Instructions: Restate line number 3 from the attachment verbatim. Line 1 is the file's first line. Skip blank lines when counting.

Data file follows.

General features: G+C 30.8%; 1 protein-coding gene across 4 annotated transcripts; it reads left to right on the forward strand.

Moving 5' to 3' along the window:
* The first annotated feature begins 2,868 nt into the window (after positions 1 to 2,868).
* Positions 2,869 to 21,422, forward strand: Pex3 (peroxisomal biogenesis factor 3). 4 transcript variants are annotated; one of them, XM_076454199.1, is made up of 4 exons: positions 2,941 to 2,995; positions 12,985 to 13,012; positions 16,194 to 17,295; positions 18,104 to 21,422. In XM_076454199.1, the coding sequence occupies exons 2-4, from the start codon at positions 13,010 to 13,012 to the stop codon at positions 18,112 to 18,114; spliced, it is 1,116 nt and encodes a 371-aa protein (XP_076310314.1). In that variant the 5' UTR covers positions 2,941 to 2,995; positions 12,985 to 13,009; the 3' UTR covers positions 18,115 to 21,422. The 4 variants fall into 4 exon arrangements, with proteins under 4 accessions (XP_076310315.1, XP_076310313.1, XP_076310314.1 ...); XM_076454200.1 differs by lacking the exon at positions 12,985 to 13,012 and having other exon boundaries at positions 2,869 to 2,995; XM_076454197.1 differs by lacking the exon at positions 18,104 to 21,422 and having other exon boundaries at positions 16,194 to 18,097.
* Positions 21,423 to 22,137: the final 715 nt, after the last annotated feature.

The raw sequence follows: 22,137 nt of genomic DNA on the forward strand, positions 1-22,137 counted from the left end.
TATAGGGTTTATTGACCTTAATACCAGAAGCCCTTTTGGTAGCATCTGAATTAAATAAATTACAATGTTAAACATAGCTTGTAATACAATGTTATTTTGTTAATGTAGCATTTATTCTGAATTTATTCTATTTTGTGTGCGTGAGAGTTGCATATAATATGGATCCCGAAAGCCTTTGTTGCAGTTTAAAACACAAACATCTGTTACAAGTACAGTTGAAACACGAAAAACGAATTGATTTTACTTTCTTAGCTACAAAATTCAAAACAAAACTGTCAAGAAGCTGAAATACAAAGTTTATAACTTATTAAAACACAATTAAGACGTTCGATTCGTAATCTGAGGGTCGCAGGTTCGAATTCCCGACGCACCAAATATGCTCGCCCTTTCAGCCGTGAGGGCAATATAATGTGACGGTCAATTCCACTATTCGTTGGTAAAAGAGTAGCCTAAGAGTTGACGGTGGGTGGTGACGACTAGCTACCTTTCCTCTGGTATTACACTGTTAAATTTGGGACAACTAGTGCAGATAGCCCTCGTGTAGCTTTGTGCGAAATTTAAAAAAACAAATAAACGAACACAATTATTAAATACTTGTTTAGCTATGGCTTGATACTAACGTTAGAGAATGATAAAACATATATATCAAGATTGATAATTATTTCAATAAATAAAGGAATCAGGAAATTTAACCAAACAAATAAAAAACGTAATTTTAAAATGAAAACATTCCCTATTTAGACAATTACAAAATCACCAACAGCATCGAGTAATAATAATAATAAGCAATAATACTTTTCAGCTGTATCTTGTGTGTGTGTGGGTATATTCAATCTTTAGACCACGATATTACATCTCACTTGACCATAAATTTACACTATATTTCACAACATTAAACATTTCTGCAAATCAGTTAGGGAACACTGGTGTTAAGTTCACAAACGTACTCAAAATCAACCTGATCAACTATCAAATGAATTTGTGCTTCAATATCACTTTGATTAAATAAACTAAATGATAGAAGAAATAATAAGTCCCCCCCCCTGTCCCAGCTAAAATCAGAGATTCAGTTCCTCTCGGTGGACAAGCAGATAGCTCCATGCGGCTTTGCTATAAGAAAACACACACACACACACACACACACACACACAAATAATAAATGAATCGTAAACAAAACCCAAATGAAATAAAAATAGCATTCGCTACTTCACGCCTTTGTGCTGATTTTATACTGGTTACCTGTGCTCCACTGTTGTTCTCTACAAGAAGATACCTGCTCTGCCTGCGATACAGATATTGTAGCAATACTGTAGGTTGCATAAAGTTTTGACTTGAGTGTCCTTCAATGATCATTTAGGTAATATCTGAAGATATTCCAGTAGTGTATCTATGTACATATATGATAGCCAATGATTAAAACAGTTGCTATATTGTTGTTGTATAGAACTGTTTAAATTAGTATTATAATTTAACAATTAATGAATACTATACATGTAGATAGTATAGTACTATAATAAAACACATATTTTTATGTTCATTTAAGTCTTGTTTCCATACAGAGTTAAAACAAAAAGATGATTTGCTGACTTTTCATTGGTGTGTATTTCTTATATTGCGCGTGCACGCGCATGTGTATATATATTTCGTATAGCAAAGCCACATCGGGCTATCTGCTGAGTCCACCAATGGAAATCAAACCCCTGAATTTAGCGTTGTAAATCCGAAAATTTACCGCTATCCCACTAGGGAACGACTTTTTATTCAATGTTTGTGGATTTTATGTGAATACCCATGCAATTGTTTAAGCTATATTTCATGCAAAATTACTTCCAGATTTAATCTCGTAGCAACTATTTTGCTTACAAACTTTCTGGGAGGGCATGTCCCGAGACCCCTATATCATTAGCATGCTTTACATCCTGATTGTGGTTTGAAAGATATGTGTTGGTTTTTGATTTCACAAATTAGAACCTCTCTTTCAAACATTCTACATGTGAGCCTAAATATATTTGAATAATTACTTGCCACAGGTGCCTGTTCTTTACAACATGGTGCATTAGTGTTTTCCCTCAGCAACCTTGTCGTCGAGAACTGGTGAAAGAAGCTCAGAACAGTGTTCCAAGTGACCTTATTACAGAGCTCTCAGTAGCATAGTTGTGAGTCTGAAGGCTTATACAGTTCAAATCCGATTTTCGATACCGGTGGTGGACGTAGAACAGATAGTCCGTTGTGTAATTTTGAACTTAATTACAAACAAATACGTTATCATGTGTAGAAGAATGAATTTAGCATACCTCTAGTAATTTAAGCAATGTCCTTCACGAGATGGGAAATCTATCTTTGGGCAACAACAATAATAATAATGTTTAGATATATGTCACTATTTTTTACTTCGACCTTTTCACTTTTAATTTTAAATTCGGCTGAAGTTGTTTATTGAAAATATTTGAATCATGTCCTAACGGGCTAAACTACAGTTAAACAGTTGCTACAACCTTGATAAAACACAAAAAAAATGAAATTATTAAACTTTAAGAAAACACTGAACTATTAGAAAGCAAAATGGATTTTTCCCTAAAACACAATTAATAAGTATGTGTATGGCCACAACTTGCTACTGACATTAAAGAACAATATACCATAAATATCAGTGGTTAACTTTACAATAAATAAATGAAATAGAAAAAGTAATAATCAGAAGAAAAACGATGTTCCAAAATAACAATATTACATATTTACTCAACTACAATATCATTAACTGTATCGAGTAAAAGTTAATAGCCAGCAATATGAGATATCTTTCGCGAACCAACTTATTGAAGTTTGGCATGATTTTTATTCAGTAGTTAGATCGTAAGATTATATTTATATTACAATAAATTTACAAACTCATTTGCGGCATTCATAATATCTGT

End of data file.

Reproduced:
* The first annotated feature begins 2,868 nt into the window (after positions 1 to 2,868).